Samantha thanks for writing - your whole situation that you discussed about was so informative! I really learned a lot. I just got tested, and my A1C is 6.6, down .1 point from the last time - I am not sure it is statistically significant - but I realize now that all my BG checks are from 1 - 2 hour checks - but I don't check my blood sugars when I eat late at night and fall asleep!! No wonder my A1c is still up there! I willl have to change my eating so that I eat small proteins after I get home from work rather thn think of it as a license to take carbs since my BS is ok (like97).
I am seriously thinking that I am testing at the wrong time, eating at the wrong time, and not testing early enough. And I would never have known it had people like you and bsc replied to me questions. I thank you.
Glad we could help!

If you test alot in the beginning you find your "safe" foods and will know how they affect you. I stock up on those so when it is time to go on auto-pilot I don't have to think about what I eat. Just do.
I had a Glycomark test done in May. It tests for glycemic variabliity to determine what your average postandrial blood glucose readings are. For those with good control or near good control (considered as an A1C below 8), you can have regular spikes about 180 that are not accounted for in the A1C. Mine came back in the normal range which effectively tells me that my after meal BG readings are below 180. I think the idea is that not only do you want to get your A1C down but you want to limit your spikes above 180 as much as possible to stave off complications.

I rarely exceed 140 after 1 hr and 120 after 2 hr for meals so I was not surprised that my Glycomark test came back in the normal range. My A1C is now 5.9 after initial diagnosis of 11.1 in October 2009. I want to get it close to 5.0 so still have some work to do (this with only diet and exercise regimen). Since I test after 1 HR and 2 HR each meal, I probably don't need the Glycomark test because I pretty much know where I am at at those test points. But, if you don't test as frequently, it might be work having this test done with each A1C to make sure you aren't having regular spikes above 180.
Thank you Daniel for replying - your note really rerminds me to test even if I dont feel like it - and it was driven home to me this pm when I woke up with severe cramps in my legs with nausea after I had eaten some 75 grams carbs at dinner - tested at 30 minutes - (please see my replies above). Your note tells me that the Glycomark can reflect your A1c and be consistent for you. I am finding out from all th ereplies here that I need to start checking pretty close to 60 minutes for my blood sugar after carbs rather than 2-3 hours later. I also need tot est much more frequently. I feel kind of sick after eating those carbs - and I think I am beginning to see how too much carbs can actually make me sick - cramps and nausea! Thanks for your entry!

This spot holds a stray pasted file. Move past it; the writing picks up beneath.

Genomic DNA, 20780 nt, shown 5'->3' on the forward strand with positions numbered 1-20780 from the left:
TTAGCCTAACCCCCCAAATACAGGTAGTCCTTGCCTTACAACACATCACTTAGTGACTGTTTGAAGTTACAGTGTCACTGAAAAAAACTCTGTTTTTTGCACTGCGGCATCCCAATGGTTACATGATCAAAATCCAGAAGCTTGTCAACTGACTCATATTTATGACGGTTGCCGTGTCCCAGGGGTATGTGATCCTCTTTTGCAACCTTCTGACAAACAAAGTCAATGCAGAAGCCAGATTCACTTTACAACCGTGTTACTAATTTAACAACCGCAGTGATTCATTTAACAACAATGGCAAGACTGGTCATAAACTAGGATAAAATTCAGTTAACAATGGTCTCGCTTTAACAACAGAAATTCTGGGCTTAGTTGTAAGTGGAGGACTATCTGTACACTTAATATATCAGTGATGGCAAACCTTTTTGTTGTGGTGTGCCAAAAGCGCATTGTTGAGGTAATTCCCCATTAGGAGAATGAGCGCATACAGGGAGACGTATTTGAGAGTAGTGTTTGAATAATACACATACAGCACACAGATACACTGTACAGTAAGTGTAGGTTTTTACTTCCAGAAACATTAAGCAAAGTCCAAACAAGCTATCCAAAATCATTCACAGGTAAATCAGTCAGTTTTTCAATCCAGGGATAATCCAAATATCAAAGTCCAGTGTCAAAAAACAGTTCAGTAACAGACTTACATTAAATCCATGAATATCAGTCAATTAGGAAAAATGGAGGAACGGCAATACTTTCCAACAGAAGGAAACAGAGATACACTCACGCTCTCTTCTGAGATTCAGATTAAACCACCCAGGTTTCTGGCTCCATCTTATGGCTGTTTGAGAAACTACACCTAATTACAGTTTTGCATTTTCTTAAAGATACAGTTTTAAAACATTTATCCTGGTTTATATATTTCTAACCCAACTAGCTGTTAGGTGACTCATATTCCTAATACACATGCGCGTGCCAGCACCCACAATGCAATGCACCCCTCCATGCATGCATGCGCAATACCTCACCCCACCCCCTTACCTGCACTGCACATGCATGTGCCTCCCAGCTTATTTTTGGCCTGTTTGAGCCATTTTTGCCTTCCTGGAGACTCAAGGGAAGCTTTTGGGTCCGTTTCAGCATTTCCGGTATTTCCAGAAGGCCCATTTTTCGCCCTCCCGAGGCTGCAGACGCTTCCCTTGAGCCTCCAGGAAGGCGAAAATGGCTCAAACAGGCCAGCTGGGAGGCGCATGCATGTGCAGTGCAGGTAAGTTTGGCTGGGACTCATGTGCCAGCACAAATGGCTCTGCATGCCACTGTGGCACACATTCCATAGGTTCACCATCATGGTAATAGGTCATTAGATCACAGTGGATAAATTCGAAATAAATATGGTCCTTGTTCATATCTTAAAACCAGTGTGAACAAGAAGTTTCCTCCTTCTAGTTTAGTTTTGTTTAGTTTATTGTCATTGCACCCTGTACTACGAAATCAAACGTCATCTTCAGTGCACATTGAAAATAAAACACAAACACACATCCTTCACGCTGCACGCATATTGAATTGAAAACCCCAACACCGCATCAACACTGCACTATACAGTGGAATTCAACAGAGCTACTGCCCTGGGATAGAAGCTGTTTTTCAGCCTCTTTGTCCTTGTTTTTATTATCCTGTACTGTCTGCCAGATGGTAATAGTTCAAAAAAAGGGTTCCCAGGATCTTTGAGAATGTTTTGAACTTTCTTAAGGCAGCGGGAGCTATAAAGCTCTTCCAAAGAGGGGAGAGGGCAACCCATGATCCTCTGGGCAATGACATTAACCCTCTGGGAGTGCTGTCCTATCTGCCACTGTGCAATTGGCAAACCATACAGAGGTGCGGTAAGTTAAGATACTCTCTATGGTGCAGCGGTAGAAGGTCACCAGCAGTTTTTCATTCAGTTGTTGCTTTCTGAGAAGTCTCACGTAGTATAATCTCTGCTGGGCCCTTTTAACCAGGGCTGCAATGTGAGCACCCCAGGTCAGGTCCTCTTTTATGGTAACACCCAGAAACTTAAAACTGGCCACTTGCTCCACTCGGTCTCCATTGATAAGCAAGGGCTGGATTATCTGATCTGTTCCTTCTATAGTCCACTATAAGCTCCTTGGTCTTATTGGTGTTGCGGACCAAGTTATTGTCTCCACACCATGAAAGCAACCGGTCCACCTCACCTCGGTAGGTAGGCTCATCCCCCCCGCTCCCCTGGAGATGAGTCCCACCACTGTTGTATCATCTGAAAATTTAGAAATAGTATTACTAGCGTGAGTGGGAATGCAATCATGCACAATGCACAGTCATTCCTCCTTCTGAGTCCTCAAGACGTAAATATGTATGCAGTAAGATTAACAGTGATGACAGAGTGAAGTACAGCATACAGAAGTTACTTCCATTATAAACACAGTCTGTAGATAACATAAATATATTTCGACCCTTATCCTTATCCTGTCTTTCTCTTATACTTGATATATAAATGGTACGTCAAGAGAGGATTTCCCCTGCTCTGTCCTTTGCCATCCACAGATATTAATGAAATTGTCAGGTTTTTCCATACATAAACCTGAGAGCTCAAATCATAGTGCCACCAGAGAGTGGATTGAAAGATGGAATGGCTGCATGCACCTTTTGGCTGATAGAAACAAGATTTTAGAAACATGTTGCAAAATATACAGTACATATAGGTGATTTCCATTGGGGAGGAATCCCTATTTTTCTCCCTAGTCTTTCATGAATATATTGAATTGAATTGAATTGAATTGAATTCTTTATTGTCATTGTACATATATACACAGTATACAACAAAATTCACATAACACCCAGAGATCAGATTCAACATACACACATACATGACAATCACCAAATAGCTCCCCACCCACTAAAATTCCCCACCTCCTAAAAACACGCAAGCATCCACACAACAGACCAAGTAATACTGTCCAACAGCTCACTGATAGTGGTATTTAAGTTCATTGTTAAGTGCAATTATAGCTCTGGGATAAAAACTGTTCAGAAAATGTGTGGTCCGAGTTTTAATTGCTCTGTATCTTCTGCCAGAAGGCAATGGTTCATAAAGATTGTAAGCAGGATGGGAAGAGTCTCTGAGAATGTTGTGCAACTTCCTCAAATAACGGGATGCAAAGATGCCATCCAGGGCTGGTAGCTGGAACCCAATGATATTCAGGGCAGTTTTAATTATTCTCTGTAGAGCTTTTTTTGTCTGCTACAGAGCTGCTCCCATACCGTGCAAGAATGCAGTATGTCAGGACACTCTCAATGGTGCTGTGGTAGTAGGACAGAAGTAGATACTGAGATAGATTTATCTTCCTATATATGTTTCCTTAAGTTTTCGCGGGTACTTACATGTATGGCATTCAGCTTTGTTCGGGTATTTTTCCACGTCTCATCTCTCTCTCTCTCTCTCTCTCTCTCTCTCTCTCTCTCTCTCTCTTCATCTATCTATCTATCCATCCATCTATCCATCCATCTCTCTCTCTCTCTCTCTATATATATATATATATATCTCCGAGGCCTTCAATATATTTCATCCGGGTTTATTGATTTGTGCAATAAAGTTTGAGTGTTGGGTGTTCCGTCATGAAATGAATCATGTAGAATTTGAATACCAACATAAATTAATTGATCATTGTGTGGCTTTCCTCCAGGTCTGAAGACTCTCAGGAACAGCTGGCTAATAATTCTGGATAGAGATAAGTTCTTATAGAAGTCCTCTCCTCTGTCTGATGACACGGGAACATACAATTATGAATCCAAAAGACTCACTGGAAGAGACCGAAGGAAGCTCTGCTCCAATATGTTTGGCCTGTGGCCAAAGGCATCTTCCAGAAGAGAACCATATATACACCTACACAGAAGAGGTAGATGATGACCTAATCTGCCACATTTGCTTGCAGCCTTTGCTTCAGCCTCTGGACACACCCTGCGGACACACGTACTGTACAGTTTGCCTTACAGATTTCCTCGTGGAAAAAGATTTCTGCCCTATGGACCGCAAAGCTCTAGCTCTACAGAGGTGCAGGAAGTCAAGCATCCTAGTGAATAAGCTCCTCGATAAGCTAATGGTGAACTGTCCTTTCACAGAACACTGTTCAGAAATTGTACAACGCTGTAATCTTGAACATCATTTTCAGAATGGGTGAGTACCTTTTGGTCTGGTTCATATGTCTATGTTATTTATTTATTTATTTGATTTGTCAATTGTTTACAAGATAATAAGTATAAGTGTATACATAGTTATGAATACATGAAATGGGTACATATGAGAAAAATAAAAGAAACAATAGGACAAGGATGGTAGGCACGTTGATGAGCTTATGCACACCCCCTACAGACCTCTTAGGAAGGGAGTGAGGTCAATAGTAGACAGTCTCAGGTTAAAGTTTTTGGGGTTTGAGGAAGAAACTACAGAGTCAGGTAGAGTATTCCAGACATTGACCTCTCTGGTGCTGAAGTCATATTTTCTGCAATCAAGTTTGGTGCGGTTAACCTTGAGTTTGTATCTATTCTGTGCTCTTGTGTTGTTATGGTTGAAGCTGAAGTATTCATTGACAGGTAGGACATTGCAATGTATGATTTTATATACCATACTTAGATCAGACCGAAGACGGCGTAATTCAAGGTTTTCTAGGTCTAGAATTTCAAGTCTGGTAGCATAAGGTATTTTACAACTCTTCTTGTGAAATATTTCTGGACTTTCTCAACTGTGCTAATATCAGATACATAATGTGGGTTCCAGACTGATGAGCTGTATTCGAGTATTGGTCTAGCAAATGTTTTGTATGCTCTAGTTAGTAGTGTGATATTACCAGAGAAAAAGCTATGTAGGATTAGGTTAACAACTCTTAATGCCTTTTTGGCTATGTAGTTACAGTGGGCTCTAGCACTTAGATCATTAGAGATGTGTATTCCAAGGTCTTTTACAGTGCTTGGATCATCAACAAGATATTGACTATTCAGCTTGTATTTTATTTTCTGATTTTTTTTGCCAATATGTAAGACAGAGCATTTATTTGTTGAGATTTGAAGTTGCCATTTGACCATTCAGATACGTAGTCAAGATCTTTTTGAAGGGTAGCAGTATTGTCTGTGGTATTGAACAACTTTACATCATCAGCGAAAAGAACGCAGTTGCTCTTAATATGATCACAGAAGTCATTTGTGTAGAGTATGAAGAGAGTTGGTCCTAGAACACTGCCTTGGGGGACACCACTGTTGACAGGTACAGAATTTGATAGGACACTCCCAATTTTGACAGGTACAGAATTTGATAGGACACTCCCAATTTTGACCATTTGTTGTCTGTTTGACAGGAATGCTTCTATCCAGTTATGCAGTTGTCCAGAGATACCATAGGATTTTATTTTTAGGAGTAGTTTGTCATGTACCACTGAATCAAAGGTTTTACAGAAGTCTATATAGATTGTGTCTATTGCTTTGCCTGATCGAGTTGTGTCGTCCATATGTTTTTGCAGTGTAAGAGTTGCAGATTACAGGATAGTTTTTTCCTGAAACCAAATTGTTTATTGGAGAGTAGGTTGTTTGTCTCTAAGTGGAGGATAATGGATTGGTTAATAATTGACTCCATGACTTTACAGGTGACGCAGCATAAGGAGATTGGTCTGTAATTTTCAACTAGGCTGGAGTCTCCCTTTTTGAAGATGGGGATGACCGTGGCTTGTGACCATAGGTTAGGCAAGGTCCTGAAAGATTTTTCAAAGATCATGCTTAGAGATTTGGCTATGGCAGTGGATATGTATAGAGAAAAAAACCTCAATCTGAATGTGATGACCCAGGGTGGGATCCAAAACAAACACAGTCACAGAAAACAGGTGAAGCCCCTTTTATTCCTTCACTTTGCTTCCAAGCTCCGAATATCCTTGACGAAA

My (probably overly critical opinion) is that if you only want to know if your bg is going over 180, you should go back to 1982 and buy some testape for urine sugar testing. Because the threshold for spilling sugar in urine is around 180.

Home bg testing is so much more important and effective than urine testing, or the glycomark test, ever was or will ever be. If your postprandial numbers are over 180 the way to find that out, is with a bg test.

I lived with urine testing and never being able to know if my bg was 40 or 80 or 120 or 170, because I didn't spill until 180. It sucked. It sucked big time. Home bg testing is way way better.

I think that docs, especially for patients who do not do home bg monitoring, may find some value in glycomark test for undiagnosed diabetics, or for "borderline" (whatever borderline means, it's a poor term) diabetics who refuse to test at home.

Tim.

RSS

Advertisement



REsources

From the Diabetes Hands Foundation blog...

#MedicareCoverCGM Panel Discussion

If you follow the diabetes online community, you know that #MedicareCoverCGM is a big deal. We have continued to raise awareness on #MedicareCoverCGM because we believe that ALL people living with diabetes should have access to continuous glucose monitors (CGM). With Read on! →

#WalkWithD: Making MORE Sense of Diabetes

  A few years ago, we at Diabetes Hands Foundation reached out to the members on TuDiabetes and asked them to share their perspective of life with diabetes through one of the five senses, as part of an initiative called Read on! →

Diabetes Hands Foundation Team

DHF TEAM

Manny Hernandez
(Co-Founder, Editor, has LADA)

Emily Coles
(Head of Communities, has type 1)

Mila Ferrer
(EsTuDiabetes Community Manager, mother of a child with type 1)

Mike Lawson
(Head of Experience, has type 1)

Corinna Cornejo
(Development Manager, has type 2)

Desiree Johnson  (Administrative and Programs Assistant, has type 1)


DHF VOLUNTEERS


Lead Administrator

Bradford (has type 1)


Administrators

Lorraine (mother of type 1)
Marie B (has type 1)

Brian (bsc) (has type 2)

Gary (has type 2)

David (dns) (type 2)

 

LIKE us on Facebook

Spread the word

Loading…

This website is certified by Health On the Net Foundation. Click to verify. This site complies with the HONcode standard for trustworthy health information: verify here.

© 2014   A community of people touched by diabetes, run by the Diabetes Hands Foundation.

Badges  |  Contact Us  |  Terms of Service